We have created a new fund that will support community groups who are tackling hatred and prejudice.
2. DEALING WITH HATE CRIME IN COMMUNITIES
- We will give money to 3 new projects to look for new ways to deal with hate crime.
- We will work with organisations in the gay community to help people who have suffered from hate crimes.
- We will help these organisations to get information about hate crime on gay people to many other community groups throughout England and Wales.
- We will help the police to create a list of symbols and slogans that are illegal because they are used to make people hate.
- The government will continue to support working groups that look at hatred towards Jews, Muslims and Gypsy Travellers.
- We will work with organisations and the police to look at the best ways to help disabled people to be safe.
Keeping communities safe
- We will give money to some vulnerable faith communities to help them with security and keeping safe.
- We will support new ways to help the police to prevent hate crime on buses and trains.
- The police are looking at better ways to keep people safe at night – when there are a lot of drunk people about.
Online Hate Crime
- There has been an increase in hate messages online.
- We still need to learn more about how to deal with this.
- We are working together with many organisations to understand how to stop this problem.
- We are also supporting organisations that help young people who have suffered from online hate messages.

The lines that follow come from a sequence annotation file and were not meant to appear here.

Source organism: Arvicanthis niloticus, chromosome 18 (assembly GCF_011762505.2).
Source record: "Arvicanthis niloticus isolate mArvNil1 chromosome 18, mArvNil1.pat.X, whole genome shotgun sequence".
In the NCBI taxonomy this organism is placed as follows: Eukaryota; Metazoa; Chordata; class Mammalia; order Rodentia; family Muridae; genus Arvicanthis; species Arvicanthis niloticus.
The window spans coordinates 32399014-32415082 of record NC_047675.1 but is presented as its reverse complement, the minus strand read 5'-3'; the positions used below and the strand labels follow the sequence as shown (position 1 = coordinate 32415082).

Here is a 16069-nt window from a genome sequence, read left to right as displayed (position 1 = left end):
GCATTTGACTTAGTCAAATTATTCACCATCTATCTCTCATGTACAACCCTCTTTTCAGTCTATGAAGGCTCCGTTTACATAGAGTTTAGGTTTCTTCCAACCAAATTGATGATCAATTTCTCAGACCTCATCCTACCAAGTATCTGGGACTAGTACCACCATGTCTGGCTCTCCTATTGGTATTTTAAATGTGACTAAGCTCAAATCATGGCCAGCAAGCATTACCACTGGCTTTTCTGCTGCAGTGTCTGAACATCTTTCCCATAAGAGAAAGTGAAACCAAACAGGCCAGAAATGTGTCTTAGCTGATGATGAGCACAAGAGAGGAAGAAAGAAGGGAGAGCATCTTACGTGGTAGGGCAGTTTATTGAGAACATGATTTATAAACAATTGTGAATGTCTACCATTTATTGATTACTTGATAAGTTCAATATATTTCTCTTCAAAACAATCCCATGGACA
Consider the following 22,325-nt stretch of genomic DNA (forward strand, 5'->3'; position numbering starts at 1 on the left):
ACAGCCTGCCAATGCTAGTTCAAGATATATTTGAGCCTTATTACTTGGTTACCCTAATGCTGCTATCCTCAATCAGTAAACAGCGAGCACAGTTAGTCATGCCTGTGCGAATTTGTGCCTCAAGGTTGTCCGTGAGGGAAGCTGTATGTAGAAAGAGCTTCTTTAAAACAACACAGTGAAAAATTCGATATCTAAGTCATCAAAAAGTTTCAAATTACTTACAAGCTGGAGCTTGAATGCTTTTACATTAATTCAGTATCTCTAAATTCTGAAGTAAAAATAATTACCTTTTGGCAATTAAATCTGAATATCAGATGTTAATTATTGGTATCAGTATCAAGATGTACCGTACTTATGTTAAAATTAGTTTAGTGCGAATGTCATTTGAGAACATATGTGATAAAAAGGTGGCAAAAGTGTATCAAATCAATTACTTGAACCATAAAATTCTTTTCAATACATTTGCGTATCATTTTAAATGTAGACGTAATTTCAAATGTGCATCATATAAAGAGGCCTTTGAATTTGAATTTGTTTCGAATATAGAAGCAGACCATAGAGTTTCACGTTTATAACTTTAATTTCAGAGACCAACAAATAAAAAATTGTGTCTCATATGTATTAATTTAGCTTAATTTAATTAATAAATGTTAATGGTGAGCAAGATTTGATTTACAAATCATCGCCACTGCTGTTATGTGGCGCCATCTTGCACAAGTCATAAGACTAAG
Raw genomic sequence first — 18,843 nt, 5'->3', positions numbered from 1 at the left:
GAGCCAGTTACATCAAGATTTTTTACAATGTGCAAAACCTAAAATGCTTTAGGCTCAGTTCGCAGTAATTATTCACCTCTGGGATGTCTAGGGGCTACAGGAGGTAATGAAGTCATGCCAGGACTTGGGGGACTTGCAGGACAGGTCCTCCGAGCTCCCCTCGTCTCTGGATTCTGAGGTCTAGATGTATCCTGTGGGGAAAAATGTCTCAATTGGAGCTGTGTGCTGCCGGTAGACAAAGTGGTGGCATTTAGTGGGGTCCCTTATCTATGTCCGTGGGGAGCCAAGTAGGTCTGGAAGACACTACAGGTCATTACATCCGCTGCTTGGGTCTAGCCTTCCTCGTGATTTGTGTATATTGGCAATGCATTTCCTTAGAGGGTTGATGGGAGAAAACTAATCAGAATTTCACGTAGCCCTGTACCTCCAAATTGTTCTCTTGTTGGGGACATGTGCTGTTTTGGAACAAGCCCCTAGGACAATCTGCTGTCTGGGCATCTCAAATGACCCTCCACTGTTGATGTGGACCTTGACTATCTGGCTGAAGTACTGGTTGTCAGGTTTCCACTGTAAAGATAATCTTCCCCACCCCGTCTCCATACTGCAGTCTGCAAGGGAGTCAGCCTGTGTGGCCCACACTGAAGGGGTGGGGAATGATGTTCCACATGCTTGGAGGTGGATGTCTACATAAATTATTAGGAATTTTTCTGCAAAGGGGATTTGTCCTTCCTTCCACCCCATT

3. GETTING MORE PEOPLE TO REPORT HATE CRIME
- We will encourage people to report hate crime through a local organisation if they don’t want to go to the police directly.
- The police will work with community organisations to help them to encourage people to report hate crimes when they happen.
- We will work with Kick it Out to stop prejudice and hatred within football supporters.
- The police are looking at how they can keep records on hate crimes better.
- The police are looking at ways to increase the number of people who report hate crimes.
4. IMPROVING SUPPORT FOR THE VICTIMS OF HATE CRIME
Victims of hate crimes are likely to be:
- More affected by the crime than other types of crime,
- Less satisfied with the police than other victims.
We are supporting projects which provide support to victims of hate crimes and help them to speak up about what happened.
The courts are encouraging victims and witnesses to speak up in court and talk about the effect of the crime on them.
The courts are looking at ways to help disabled people to be heard in court.
5. BETTER UNDERSTANDING OF HATE CRIME
- It is important that the Government understands more about hate crime, why it takes place and what we can do about it.
- We are working with community groups, the police and experts to understand more.
- We are also working with other countries to learn more from what is happening abroad.
For more information
For more information please contact:
Hate Crime Action Plan, Home Office 3rd Floor, Peel North West, 2 Marsham Street, London SW1P 4DF